We recently received a contract from a client asking us to review the terms for its reasonableness. Our client was seeking catering and hospitality services from a hotel. The organization was planning a social event that included a banquet and overnight lodging for its guests.

This is not an unusual scenario for churches. Churches often host social events that include catering and overnight accommodations. Most of these arrangements call for hiring third parties to provide some of the services. In these instances, the church may be presented with a hospitality agreement.

A hospitality agreement usually features two important types of terms. First, the Scope of Services should accurately reflect the bargain agreed upon. The Scope of Services provisions include the price, number of guests, date, time and other pertinent details. It is crucial that the agreement details be exacting.

This brings us to the second type of terms often found in hospitality agreements. These are the Standard Terms that we occasionally see in companys’ contracts. Standard terms are used in a contract to establish basic understandings for what the parties may expect from each other if certain events arise. This is where we discovered a potential risk.

The agreement included an Indemnification Clause. An indemnification clause states to some degree that one of the parties agree to reimburse the other party for legal expenses and damages. In the case here, this contract sought to have my client agree to reimburse the hotel for any expenses the hotel incurs as a result of a legal claim by one of the church’s guests. Let’s explore the potential risks that could arise.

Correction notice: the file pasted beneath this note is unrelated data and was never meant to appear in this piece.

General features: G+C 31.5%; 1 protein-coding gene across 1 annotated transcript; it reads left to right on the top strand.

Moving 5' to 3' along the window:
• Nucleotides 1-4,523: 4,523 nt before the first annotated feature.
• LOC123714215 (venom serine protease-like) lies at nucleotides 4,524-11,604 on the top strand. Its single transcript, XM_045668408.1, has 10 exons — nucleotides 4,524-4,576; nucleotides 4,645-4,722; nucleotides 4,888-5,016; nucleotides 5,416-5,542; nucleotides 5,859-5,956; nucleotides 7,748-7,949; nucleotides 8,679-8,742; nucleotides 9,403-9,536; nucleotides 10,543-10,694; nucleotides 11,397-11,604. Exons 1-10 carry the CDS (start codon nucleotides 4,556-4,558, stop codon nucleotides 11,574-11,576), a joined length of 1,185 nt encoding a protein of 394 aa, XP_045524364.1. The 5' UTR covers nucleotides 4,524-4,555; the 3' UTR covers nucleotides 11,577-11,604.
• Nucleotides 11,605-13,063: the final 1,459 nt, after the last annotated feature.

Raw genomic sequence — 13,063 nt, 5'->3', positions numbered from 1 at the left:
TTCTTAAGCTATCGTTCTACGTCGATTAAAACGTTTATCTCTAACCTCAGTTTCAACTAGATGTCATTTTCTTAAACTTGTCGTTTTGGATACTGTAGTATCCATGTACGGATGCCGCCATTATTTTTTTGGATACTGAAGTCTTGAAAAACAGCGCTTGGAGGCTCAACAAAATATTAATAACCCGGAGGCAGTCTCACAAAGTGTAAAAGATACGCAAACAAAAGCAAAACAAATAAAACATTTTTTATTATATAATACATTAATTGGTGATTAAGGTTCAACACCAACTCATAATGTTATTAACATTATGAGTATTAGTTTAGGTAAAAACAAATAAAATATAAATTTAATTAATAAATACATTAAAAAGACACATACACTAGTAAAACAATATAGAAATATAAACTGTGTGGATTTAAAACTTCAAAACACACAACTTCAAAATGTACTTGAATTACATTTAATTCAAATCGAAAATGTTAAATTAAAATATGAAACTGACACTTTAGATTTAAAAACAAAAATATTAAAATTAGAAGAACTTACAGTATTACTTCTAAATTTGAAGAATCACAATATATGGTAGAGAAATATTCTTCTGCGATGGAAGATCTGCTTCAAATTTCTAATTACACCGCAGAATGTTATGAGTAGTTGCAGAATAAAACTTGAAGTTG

If one of the church’s guests were to be injured on the hotel premises, the agreement would require the church to defend the hotel.

This would be the case even if the hotel is at fault. If the guest receives a legal recovery from the hotel, the agreement would have the church reimburse the hotel.

We explained the potential risks to our client. The church did not want to assume the risks of a financial penalty for acts not due to their fault. Yet, most hotels and caters do not want to renegotiate their standard contracts unless the engagement is large enough to warrant the costs. We found a suitable result that minimized the risk to the church.

If your organization is considering an event that requires hospitality services, read the contract carefully. If you are uncomfortable with the potential risks, expenses and liability, consult with your attorney for strategies to reduce your vulnerabilities.